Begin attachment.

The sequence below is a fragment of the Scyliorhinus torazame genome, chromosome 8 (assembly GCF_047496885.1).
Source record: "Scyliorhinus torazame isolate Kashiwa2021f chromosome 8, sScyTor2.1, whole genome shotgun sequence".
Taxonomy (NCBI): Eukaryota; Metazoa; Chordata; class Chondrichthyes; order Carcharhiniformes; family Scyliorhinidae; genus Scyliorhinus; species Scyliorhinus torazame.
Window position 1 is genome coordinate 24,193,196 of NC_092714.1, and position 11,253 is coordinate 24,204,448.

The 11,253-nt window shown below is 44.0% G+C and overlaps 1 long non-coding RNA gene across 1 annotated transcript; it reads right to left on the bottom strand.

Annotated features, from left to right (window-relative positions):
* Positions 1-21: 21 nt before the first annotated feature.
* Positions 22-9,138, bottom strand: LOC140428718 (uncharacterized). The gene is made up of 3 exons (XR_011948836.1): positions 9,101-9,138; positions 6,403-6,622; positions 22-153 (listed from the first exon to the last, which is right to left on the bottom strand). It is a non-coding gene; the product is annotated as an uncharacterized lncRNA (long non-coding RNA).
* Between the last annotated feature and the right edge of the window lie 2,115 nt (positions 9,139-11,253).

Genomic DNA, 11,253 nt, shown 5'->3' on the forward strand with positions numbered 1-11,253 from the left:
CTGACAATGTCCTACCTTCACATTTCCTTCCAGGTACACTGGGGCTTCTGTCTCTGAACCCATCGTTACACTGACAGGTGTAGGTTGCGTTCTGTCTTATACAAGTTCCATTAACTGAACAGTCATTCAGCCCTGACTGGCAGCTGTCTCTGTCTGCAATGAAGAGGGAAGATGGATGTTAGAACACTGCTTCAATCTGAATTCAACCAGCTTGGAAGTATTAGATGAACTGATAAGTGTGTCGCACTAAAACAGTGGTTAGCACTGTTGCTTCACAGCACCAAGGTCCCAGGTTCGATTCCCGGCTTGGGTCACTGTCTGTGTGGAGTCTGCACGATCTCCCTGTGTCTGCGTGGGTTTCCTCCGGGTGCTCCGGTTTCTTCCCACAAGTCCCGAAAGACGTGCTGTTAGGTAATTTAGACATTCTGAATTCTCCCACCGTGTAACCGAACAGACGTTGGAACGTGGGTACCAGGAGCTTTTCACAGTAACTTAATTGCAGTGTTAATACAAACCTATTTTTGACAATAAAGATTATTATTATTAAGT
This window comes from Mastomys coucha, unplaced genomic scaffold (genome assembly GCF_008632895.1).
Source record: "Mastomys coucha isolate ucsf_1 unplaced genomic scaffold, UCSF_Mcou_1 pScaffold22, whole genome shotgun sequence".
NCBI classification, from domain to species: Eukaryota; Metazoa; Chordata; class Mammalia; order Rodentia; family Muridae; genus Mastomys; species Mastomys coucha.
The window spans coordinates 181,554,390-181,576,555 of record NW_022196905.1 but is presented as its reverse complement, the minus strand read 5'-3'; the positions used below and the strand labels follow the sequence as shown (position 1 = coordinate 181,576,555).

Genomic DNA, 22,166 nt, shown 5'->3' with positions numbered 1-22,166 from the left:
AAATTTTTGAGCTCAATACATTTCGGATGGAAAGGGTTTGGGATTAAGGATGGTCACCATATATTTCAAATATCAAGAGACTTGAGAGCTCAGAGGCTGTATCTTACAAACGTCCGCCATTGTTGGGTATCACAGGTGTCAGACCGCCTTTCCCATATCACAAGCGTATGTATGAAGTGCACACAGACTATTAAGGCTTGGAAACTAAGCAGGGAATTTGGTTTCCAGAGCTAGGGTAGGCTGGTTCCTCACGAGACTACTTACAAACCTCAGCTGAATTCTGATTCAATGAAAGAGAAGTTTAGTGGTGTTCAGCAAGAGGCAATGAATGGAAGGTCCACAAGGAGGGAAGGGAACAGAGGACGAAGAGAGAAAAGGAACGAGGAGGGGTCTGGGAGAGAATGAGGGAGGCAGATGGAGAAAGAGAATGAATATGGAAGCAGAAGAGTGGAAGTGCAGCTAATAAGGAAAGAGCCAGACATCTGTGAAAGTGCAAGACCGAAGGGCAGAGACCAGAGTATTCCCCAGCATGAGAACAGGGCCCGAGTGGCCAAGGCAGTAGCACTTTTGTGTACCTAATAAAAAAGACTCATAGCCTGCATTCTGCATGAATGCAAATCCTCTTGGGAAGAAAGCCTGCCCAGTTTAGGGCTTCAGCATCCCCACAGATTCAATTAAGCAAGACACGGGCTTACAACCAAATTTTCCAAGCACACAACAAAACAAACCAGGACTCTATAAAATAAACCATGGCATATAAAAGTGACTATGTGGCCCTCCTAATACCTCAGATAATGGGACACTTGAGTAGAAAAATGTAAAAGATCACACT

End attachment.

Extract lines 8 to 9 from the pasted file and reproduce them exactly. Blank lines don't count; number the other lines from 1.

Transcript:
* Positions 22-9,138, bottom strand: LOC140428718 (uncharacterized). The gene is made up of 3 exons (XR_011948836.1): positions 9,101-9,138; positions 6,403-6,622; positions 22-153 (listed from the first exon to the last, which is right to left on the bottom strand). It is a non-coding gene; the product is annotated as an uncharacterized lncRNA (long non-coding RNA).
* Between the last annotated feature and the right edge of the window lie 2,115 nt (positions 9,139-11,253).